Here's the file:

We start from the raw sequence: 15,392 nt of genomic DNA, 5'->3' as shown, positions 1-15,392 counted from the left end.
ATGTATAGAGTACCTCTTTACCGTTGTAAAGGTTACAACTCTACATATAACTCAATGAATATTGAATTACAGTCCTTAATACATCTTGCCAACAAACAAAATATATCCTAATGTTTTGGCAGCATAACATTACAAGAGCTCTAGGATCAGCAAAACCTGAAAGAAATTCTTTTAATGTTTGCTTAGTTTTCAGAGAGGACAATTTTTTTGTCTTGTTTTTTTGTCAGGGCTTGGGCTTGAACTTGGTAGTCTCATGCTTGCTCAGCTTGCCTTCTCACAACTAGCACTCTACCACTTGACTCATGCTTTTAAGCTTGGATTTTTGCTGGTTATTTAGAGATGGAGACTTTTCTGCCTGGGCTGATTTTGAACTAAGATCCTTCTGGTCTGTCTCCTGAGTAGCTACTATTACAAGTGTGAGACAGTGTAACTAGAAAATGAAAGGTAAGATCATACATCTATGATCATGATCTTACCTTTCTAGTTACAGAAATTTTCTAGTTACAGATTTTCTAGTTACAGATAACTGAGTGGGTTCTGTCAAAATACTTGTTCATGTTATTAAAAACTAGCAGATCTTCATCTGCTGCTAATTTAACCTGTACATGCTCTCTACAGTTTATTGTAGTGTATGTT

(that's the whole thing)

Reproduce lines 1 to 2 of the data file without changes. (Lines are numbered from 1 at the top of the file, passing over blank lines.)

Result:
We start from the raw sequence: 15,392 nt of genomic DNA, 5'->3' as shown, positions 1-15,392 counted from the left end.
ATGTATAGAGTACCTCTTTACCGTTGTAAAGGTTACAACTCTACATATAACTCAATGAATATTGAATTACAGTCCTTAATACATCTTGCCAACAAACAAAATATATCCTAATGTTTTGGCAGCATAACATTACAAGAGCTCTAGGATCAGCAAAACCTGAAAGAAATTCTTTTAATGTTTGCTTAGTTTTCAGAGAGGACAATTTTTTTGTCTTGTTTTTTTGTCAGGGCTTGGGCTTGAACTTGGTAGTCTCATGCTTGCTCAGCTTGCCTTCTCACAACTAGCACTCTACCACTTGACTCATGCTTTTAAGCTTGGATTTTTGCTGGTTATTTAGAGATGGAGACTTTTCTGCCTGGGCTGATTTTGAACTAAGATCCTTCTGGTCTGTCTCCTGAGTAGCTACTATTACAAGTGTGAGACAGTGTAACTAGAAAATGAAAGGTAAGATCATACATCTATGATCATGATCTTACCTTTCTAGTTACAGAAATTTTCTAGTTACAGATTTTCTAGTTACAGATAACTGAGTGGGTTCTGTCAAAATACTTGTTCATGTTATTAAAAACTAGCAGATCTTCATCTGCTGCTAATTTAACCTGTACATGCTCTCTACAGTTTATTGTAGTGTATGTT